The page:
PART VII: When It Rains, It Pours
The next morning broke dark and mysterious.
Bea sat in the candlelight, watching Martha sleep. The cascade of emotions swirling round and round her mind had awoken her over an hour ago, and now she began to think clearly. In thoughts, rather than tugs – tugs had been all she’d managed thus far. Her thoughts were of Prince and of Martha. Two people she dearly loved, and who would lead her in different directions. Toward Prince, away from Martha. Toward Martha, away from Prince – perhaps forever.
These were wearying thoughts and they put Bea nearly to sleep.
Then there was a song out in the wood. Bea smiled, for she believed she was dreaming. A lovely, deep down dream that danced about her weary mind like fuzzy-headed dandelions. She was dreaming of that beautiful day when she had met Prince. When she had heard his laugh. When she had sung his song. And danced in the rain.
As the song drew nearer, it occurred to Bea that she was not yet asleep. And without a thought she stood, left the room, left the cottage, and went to the wood. And as the sky broke into a chorus of rumbling thunders and the rain dropped heavy morsels of wet on her shoulders, Bea stood. Listening. Waiting. Watching.
He did appear, of course. Just as he had that day. And they danced. They sang a little. When Prince took her hand and sank to his knee, they cried. And without a thought, Bea gave him the first answer that sprang out of her heart.
“Oh yes,” she said. “Of course I’ll marry you. Only I hope we needn’t move very far away.”
Because Bea hadn’t heard the news yet that Prince had been released from his post since his term of service had only just been finished. She didn’t know these things because Prince had never been able to tell her what he was doing out there in the wood all this time. It was a secret. Bea knew only that Prince’s work compelled him to travel quite often to sometimes remote locations.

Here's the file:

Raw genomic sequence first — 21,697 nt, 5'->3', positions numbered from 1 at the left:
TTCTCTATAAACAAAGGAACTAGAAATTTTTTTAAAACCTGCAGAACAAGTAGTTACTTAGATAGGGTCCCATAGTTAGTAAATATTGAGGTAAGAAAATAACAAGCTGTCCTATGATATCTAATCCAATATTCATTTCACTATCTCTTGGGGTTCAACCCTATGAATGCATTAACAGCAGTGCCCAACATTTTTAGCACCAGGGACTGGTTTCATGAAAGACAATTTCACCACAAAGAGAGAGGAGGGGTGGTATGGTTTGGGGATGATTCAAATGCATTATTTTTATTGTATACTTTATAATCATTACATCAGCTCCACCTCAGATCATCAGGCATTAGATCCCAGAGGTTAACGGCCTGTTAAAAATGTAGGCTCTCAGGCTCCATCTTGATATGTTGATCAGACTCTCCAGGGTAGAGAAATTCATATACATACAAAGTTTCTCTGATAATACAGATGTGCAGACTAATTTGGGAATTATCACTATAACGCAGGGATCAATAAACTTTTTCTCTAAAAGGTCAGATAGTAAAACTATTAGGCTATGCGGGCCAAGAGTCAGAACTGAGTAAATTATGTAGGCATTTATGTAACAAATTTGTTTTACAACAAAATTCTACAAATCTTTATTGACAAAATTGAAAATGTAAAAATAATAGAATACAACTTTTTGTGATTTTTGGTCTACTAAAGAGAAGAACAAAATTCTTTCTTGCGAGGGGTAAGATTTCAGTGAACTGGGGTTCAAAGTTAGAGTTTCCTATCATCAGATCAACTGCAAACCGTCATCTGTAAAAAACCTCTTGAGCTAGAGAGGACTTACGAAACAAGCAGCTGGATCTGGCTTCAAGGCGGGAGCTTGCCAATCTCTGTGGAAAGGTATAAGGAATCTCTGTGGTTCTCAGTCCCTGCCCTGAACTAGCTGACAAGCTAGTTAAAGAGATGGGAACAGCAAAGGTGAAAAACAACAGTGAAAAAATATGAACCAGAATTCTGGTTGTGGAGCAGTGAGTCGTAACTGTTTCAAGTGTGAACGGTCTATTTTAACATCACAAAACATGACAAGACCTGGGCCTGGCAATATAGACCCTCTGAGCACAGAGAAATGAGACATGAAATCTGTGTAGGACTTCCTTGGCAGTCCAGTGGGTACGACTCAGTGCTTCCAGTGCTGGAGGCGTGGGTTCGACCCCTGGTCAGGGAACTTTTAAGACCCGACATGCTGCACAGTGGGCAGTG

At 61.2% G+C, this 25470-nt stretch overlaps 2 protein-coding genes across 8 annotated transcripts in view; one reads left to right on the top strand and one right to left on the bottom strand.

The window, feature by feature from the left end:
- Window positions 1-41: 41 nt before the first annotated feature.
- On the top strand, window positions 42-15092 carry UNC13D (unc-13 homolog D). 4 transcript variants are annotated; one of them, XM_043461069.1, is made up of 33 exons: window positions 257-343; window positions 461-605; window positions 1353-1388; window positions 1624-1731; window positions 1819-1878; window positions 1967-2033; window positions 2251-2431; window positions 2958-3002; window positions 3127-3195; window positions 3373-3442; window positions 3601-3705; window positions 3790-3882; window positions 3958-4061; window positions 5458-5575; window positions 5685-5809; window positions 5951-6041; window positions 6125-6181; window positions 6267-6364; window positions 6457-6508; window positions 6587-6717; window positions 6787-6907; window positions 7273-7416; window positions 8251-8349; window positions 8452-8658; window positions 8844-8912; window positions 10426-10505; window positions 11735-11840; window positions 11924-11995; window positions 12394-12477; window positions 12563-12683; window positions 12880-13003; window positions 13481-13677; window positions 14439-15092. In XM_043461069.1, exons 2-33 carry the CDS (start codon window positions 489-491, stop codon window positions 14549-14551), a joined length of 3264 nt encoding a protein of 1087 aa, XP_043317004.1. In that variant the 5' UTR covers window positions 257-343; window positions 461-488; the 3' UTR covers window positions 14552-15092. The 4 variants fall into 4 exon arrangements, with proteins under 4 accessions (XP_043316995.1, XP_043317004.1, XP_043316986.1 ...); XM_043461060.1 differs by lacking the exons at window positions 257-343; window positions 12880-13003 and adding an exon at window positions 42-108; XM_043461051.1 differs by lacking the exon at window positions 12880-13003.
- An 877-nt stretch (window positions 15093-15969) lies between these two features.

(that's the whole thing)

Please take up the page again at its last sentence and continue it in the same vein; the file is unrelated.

But the truth came out now, and Bea cried a little more, as she fully realized that she wouldn’t have to choose between her husband and her sister after all. And it was very exciting. As they went to check on Martha, they talked in smiles and laughter, as young lovers often do. And Bea had her hand in Prince’s pocket. And as she drew it out, she discovered there a brief note that had been intended for her.
“Oh, blast, I knew I had forgotten something!” Prince took the note with the sudden realization that he’d meant to leave it on the door yesterday so Bea would know he’d gone. And he’d forgotten it.
“Sorry,” he grinned ruefully. “If not for my stupidity, you might’ve avoided all this.” But something else had got Bea’s attention. “That’s my grandfather’s handwriting.” For you’ll remember the complete lack of writing implements at his post, and so Prince had been forced to jot the note on back of an old recipe card he’d found in the kitchen. As Bea analyzed the card, it became apparent that in the well-known though faded hand was written a very old, very popular, very original recipe. For cherry currant wine.
So the story ends. Martha made a full and speedy recovery and cheerfully applied herself to the task of getting to know her new brother. Walter and his brother James eventually returned to Town where they established a new kind of dancing school, which takes place out of doors either rain or shine. Bea and Prince married and built another cottage on the edge of Wylles Wood. And the two sisters, having been left destitute by the loss of one famous recipe, quickly found themselves the sole beneficiaries in the sale of another.
And how came the recipe for grandfather’s famous cherry currant wine to reside in the kitchen at Prince’s outpost? Well perhaps that will be another story.
As for myself, you may have guessed by now that I had my own wee part to play in this story. It’s no secret that I watched Bea and Martha grow up; aye and saw their children and grandchildren grown too. And if you happen to spot a couple of twins in their nineties running around these woods, I beg you remember the difficulty they caused me one weary night in 1915.
Or 1914. The mind grows a bit dim in my latter years.
© Cortney Matz, 2009